Winter Flight returns to Catawba College with hundreds of runners

Published 3:41 am Monday, January 31, 2022

SALISBURY — After it moved out in the county for a year, the biggest foot race in Rowan came back home Sunday for its 39th year.

Winter Flight, a decades-long tradition, moved out to the Millbridge Ruritan Club in 2021 and returned to Catawba College on Sunday. More than 400 people signed up to race. That was up by more than 100 runners compared to the 2021 race in Mt. Ulla. Salisbury-Rowan Runners President David Freeze credited the spike in participation to returning to the old venue, noting the route has been unchanged for decades other than the change of venue in 2021.

The number of participants make it the largest athletic event in the county in addition to being the association’s biggest race. Runners picked between running a 5K or an 8K.

“It has people from four states, at least,” Freeze said moments after runners started.

Freeze said the running association had to move venues last year because the city would not support the race. Without city services such as the police department available, the race could not go on in Salisbury.

Jonathan and Matthew Martin, twins from China Grove that placed second and first in last year’s race, placed well again this year. Matthew came in first in 2021, but Jonathan was in the top spot this year with a time of 24 minutes and 35.45 seconds for the 8K run. Matthew came in third, outpaced by Eric Westog.

The race opened with Ainsley’s Angels. The organization pairs runners and people with special needs so the latter get a chance to participate in endurance sports.

The route and the location are not the only long traditions of the race: It has benefitted Rowan Helping Ministries since 1994.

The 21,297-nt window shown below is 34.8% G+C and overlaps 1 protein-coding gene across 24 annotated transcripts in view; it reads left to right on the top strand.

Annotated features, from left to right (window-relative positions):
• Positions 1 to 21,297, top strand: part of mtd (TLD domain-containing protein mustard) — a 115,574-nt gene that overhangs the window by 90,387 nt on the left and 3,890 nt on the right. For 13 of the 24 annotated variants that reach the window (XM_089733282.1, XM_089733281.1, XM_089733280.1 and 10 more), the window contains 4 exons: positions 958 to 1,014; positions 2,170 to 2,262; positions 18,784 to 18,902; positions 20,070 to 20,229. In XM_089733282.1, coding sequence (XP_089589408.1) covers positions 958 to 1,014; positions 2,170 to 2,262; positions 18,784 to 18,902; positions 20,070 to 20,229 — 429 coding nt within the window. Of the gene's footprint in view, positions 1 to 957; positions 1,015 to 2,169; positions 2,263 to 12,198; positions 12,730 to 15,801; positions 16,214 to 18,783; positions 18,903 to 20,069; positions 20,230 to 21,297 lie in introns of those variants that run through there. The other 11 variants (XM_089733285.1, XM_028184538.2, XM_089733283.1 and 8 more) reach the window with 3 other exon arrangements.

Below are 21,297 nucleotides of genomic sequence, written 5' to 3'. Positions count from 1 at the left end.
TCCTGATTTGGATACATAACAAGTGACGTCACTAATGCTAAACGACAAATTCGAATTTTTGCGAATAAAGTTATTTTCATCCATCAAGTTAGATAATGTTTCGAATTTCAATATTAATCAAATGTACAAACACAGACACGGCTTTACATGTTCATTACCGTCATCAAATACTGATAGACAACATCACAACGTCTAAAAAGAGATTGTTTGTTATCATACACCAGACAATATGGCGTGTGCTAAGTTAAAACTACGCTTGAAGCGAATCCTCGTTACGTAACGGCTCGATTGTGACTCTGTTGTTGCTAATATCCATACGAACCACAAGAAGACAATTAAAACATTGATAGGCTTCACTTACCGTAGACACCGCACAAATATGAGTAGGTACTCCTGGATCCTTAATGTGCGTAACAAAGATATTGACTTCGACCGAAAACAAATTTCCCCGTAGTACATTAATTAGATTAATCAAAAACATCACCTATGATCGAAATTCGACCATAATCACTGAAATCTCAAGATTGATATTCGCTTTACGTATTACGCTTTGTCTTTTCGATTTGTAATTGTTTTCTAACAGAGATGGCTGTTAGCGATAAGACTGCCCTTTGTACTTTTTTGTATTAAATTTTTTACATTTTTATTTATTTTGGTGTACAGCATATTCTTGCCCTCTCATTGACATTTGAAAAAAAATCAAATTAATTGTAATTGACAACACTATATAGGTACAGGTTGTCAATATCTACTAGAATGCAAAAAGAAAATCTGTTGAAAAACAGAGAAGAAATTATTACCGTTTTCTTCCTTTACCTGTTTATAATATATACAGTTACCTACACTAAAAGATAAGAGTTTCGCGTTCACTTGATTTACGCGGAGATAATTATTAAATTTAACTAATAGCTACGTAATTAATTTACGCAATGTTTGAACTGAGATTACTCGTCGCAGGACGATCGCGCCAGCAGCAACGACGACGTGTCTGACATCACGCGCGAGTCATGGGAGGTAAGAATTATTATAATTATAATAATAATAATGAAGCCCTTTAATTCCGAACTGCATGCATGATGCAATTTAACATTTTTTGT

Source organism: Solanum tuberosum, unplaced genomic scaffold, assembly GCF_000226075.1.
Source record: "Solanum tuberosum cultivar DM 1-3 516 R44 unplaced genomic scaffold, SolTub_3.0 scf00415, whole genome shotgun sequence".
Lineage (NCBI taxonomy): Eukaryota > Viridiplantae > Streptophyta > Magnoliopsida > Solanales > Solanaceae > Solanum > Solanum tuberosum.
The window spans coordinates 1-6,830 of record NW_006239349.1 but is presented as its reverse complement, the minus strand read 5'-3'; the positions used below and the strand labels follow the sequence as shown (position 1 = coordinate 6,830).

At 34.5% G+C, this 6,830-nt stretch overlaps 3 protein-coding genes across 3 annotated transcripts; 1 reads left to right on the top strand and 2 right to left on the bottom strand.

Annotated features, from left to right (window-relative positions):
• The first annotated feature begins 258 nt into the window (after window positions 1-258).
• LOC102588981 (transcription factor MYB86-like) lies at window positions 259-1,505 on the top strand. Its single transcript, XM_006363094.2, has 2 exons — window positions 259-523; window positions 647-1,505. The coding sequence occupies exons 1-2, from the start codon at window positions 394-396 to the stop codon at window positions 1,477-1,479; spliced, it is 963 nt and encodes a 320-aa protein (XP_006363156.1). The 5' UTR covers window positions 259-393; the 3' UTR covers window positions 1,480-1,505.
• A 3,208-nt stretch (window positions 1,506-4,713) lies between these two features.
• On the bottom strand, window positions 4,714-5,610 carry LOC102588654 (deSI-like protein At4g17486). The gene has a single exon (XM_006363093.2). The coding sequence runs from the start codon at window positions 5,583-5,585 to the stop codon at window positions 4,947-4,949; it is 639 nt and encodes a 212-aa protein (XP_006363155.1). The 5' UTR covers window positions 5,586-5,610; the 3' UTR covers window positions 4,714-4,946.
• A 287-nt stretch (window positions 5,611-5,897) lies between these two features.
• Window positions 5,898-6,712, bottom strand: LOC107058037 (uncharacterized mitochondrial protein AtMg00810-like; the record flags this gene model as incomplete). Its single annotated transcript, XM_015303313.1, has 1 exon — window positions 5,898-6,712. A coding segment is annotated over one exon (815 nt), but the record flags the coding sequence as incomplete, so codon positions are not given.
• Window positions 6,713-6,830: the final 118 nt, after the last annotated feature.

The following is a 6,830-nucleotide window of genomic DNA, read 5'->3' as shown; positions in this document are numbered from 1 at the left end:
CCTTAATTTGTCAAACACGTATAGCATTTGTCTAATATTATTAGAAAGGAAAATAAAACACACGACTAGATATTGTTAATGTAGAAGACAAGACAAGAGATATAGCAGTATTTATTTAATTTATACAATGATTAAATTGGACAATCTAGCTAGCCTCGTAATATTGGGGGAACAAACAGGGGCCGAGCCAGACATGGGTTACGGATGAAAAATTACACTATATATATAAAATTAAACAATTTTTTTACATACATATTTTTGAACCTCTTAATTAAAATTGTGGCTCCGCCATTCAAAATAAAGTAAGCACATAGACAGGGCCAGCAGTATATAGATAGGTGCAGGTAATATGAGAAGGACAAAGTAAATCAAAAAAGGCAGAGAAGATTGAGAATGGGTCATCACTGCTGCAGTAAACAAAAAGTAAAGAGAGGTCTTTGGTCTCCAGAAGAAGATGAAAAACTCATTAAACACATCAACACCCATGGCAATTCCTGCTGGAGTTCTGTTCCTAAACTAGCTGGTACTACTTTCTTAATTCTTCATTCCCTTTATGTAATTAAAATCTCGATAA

RHM Executive Director Kyna Grubb said the organization receives anywhere between $10,000 and $14,000 from the race, depending on the year, but the partnership between RHM and the runners is bigger than the race.

“They volunteer in Jenny’s Kitchen and are getting up on 2,000 hours,” Grubb said. “They stepped in when all our other volunteer groups had to cancel for COVID. They’re there a couple times a week serving lunch for our residents.”

The money goes to general operating expenses such as running the nonprofit’s shelter, crisis assistance and helping people stay in their homes or cover utility bills.

The run was sponsored by New Sarum Brewing Company, which debuted a new creation for the event. The alcohol-free and running-appropriate beverage made from 100% canned Salisbury municipal water is dubbed “Just Water” and presented in New Sarum-branded cans.

New Sarum Founder Andy Maben said the brewery has its own run club and the idea to can water was conceived as a quirky marketing tool to give to local races.

Maben said it’s the same filtered water the company uses to make its beer.

About Carl Blankenship

Carl Blankenship has covered education for the Post since December 2019. Before coming to Salisbury he was a staff writer for The Avery Journal-Times in Newland and graduated from Appalachian State University in 2017, where he was editor of The Appalachian.

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